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How to Grow Bamboo in Your Backyard

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line of large bamboo trees

If you are thinking of growing bamboo, we’ll talk about the pros and cons of having it in your backyard. We’ll discuss the benefits of bamboo, how to choose the right bamboo for the conditions, how to plant bamboo, and how to maintain it.

The popularity of bamboo has been increasing due to the benefits it offers and the exotic aesthetics of the plant. Bamboo makes an excellent choice for a plant if you want to create private space in the backyard or if you love the exotic look of bamboo.

Bamboo trees can go grow quite tall and lush, providing cover to your property. Bamboo can fill in empty spaces, giving your house a tropical appearance. Bamboo is also an excellent source of oxygen, keeping the air around you clean and pure.

According to some Asian beliefs, bamboo can bring good fortune and luck, and protect you and your property from harm. With all these benefits, bamboo trees have become popular amongst many households with entire sections of their backyard dedicated to growing bamboo. Growing bamboo requires patience, dedication, knowledge, and some passion.

Choosing the Right Type of Bamboo  

The first step to contemplating growing bamboo is finding out if the weather and soil conditions in your backyard is ideal for bamboo. This is important because you need the bamboo to flourish and not wither in unfitting conditions.

The most popular categories of bamboo include running bamboo and clumping bamboo. The running bamboo reaches its maximum height at around 25 feet and grows at a relatively quick rate. It spreads aggressively once planted and will quickly take over your backyard if not properly controlled.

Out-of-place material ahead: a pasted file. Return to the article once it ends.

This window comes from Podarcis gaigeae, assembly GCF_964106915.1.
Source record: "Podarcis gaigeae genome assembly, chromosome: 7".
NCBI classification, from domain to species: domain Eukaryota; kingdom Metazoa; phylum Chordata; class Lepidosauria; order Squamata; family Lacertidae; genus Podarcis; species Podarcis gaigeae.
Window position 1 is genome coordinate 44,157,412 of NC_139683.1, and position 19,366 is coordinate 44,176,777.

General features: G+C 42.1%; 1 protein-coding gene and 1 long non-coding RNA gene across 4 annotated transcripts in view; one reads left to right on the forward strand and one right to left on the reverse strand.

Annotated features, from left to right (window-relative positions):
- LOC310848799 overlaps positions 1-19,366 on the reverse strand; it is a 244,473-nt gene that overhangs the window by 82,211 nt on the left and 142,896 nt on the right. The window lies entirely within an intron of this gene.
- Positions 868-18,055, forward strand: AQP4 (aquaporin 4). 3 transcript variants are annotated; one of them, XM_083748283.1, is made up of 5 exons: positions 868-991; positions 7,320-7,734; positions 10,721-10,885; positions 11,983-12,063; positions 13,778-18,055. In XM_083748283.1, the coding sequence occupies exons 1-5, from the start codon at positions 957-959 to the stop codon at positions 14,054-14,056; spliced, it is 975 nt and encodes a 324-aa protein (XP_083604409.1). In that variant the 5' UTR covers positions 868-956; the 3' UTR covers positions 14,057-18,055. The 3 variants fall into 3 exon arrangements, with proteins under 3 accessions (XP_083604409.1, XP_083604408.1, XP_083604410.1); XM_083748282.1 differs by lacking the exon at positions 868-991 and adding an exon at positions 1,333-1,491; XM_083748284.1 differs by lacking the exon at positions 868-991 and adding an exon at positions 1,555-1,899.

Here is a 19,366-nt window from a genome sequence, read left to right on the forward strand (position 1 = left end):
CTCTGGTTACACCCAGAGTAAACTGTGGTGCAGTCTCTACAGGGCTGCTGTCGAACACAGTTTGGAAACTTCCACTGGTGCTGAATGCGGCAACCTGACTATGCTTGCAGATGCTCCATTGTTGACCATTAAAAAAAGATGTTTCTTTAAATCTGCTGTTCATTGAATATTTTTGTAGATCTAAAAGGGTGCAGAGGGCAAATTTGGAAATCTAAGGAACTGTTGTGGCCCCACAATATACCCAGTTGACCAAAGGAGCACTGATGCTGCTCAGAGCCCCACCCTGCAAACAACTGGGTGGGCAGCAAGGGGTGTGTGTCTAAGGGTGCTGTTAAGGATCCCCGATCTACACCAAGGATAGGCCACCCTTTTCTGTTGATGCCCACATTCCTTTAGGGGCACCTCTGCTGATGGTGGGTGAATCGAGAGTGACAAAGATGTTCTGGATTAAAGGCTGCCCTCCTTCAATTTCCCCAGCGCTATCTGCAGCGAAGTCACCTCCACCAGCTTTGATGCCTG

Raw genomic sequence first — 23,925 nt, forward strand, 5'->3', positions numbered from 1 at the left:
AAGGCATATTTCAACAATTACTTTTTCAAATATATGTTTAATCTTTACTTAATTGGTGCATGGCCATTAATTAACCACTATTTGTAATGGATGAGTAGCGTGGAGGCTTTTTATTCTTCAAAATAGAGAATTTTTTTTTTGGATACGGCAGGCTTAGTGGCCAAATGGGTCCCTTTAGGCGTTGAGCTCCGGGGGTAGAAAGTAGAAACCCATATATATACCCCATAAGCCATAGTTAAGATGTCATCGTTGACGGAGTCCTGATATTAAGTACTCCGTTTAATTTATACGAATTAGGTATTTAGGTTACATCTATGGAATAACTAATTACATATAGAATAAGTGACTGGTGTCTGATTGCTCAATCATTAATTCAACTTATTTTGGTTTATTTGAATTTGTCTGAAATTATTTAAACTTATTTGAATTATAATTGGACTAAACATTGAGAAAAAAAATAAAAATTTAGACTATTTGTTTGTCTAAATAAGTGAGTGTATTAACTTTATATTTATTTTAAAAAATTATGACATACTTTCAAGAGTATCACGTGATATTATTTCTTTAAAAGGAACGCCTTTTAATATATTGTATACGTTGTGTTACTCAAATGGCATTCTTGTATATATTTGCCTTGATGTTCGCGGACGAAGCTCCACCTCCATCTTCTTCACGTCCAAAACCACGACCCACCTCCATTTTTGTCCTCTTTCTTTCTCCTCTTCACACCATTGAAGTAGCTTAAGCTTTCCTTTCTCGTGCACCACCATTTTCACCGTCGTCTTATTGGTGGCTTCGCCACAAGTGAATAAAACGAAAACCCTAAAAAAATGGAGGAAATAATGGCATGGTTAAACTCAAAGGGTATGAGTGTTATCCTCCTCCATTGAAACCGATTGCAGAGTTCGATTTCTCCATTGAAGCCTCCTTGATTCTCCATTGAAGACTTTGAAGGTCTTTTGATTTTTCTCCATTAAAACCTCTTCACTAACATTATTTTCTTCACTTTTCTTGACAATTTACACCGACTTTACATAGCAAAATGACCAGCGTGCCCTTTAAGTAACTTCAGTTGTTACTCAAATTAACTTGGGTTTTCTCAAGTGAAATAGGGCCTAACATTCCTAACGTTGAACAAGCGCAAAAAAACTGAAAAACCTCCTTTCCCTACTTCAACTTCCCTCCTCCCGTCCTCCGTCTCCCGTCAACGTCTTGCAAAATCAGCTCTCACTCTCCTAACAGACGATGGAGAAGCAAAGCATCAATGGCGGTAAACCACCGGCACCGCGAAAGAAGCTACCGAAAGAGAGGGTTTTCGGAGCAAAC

Our neighbor has running bamboo and it is constantly sprouting up under my side of the fence. I cut it down to the ground, but within a few months it comes back again. It’s a never ending cycle that is a headache and it’s not even my bamboo.

The clumping bamboo stays relatively close to one another, hence the name clumping. Some varieties can also reach heights up to 25 feet but it is a slower growing variety than the running bamboo. Some clumping varieties also don’t do well in colder climates.

Most people prefer planting the running bamboo in their backyard for it’s quick growth to provide privacy in their backyard. However, taking care of the running bamboo can be challenging. It requires constant trimming of the roots and stalks with gardening tools which can be cumbersome to use. Despite the struggle, running bamboo remains the most popular choice of bamboo in residential properties.

There are a few running bamboos that are quite popular in households such as the black bamboo which offers beautiful colors and can give your backyard a refreshing feel and appearance. You can choose the Phyllostachys version, which is known for its tall height and wide girth, great for privacy and use in construction.  As privacy is one of the main reasons why people plant bamboo, they choose this type of bamboo for your backyard.